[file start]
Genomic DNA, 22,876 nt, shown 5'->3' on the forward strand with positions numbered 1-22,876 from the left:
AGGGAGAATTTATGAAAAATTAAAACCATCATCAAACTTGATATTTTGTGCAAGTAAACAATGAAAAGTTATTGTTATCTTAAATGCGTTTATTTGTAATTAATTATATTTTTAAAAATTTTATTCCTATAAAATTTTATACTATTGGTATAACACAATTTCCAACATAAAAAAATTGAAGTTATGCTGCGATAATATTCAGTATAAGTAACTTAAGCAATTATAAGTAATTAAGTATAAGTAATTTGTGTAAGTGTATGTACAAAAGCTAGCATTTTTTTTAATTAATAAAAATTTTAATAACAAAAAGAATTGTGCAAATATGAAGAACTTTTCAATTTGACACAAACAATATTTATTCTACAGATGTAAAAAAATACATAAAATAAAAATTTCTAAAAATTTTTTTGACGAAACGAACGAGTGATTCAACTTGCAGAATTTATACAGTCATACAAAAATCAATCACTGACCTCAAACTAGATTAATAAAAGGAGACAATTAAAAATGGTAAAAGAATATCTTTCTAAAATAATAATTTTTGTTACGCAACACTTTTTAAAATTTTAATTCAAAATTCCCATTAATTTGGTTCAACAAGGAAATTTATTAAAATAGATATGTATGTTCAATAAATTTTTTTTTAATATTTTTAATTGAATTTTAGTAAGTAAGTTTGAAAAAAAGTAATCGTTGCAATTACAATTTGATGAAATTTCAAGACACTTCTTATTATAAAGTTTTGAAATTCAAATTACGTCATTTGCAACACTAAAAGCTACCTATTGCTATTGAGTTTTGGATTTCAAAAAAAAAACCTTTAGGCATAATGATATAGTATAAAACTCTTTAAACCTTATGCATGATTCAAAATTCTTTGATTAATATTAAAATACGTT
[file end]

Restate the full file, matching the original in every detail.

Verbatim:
Genomic DNA, 22,876 nt, shown 5'->3' on the forward strand with positions numbered 1-22,876 from the left:
AGGGAGAATTTATGAAAAATTAAAACCATCATCAAACTTGATATTTTGTGCAAGTAAACAATGAAAAGTTATTGTTATCTTAAATGCGTTTATTTGTAATTAATTATATTTTTAAAAATTTTATTCCTATAAAATTTTATACTATTGGTATAACACAATTTCCAACATAAAAAAATTGAAGTTATGCTGCGATAATATTCAGTATAAGTAACTTAAGCAATTATAAGTAATTAAGTATAAGTAATTTGTGTAAGTGTATGTACAAAAGCTAGCATTTTTTTTAATTAATAAAAATTTTAATAACAAAAAGAATTGTGCAAATATGAAGAACTTTTCAATTTGACACAAACAATATTTATTCTACAGATGTAAAAAAATACATAAAATAAAAATTTCTAAAAATTTTTTTGACGAAACGAACGAGTGATTCAACTTGCAGAATTTATACAGTCATACAAAAATCAATCACTGACCTCAAACTAGATTAATAAAAGGAGACAATTAAAAATGGTAAAAGAATATCTTTCTAAAATAATAATTTTTGTTACGCAACACTTTTTAAAATTTTAATTCAAAATTCCCATTAATTTGGTTCAACAAGGAAATTTATTAAAATAGATATGTATGTTCAATAAATTTTTTTTTAATATTTTTAATTGAATTTTAGTAAGTAAGTTTGAAAAAAAGTAATCGTTGCAATTACAATTTGATGAAATTTCAAGACACTTCTTATTATAAAGTTTTGAAATTCAAATTACGTCATTTGCAACACTAAAAGCTACCTATTGCTATTGAGTTTTGGATTTCAAAAAAAAAACCTTTAGGCATAATGATATAGTATAAAACTCTTTAAACCTTATGCATGATTCAAAATTCTTTGATTAATATTAAAATACGTT